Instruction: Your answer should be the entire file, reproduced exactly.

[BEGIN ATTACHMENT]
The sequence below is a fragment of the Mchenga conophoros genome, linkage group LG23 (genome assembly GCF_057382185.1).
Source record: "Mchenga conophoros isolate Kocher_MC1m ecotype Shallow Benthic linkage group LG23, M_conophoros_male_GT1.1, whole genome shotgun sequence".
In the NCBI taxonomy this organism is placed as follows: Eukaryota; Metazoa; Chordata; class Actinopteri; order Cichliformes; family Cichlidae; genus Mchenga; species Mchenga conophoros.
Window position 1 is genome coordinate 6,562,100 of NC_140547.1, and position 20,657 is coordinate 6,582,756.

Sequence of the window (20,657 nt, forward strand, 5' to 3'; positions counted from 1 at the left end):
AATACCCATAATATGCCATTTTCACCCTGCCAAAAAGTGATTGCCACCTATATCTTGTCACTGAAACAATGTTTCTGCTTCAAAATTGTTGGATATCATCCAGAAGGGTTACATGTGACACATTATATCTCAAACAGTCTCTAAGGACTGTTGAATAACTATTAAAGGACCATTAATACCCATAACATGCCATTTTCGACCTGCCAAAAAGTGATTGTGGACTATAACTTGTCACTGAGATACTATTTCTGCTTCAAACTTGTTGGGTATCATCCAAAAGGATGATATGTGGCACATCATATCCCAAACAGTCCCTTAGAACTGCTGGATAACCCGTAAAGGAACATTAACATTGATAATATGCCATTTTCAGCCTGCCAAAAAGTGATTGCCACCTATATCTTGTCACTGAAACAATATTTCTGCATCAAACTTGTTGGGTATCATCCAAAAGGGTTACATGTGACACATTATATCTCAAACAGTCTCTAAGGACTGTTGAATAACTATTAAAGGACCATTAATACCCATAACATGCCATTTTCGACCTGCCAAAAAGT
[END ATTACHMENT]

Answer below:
The sequence below is a fragment of the Mchenga conophoros genome, linkage group LG23 (genome assembly GCF_057382185.1).
Source record: "Mchenga conophoros isolate Kocher_MC1m ecotype Shallow Benthic linkage group LG23, M_conophoros_male_GT1.1, whole genome shotgun sequence".
In the NCBI taxonomy this organism is placed as follows: Eukaryota; Metazoa; Chordata; class Actinopteri; order Cichliformes; family Cichlidae; genus Mchenga; species Mchenga conophoros.
Window position 1 is genome coordinate 6,562,100 of NC_140547.1, and position 20,657 is coordinate 6,582,756.

Sequence of the window (20,657 nt, forward strand, 5' to 3'; positions counted from 1 at the left end):
AATACCCATAATATGCCATTTTCACCCTGCCAAAAAGTGATTGCCACCTATATCTTGTCACTGAAACAATGTTTCTGCTTCAAAATTGTTGGATATCATCCAGAAGGGTTACATGTGACACATTATATCTCAAACAGTCTCTAAGGACTGTTGAATAACTATTAAAGGACCATTAATACCCATAACATGCCATTTTCGACCTGCCAAAAAGTGATTGTGGACTATAACTTGTCACTGAGATACTATTTCTGCTTCAAACTTGTTGGGTATCATCCAAAAGGATGATATGTGGCACATCATATCCCAAACAGTCCCTTAGAACTGCTGGATAACCCGTAAAGGAACATTAACATTGATAATATGCCATTTTCAGCCTGCCAAAAAGTGATTGCCACCTATATCTTGTCACTGAAACAATATTTCTGCATCAAACTTGTTGGGTATCATCCAAAAGGGTTACATGTGACACATTATATCTCAAACAGTCTCTAAGGACTGTTGAATAACTATTAAAGGACCATTAATACCCATAACATGCCATTTTCGACCTGCCAAAAAGT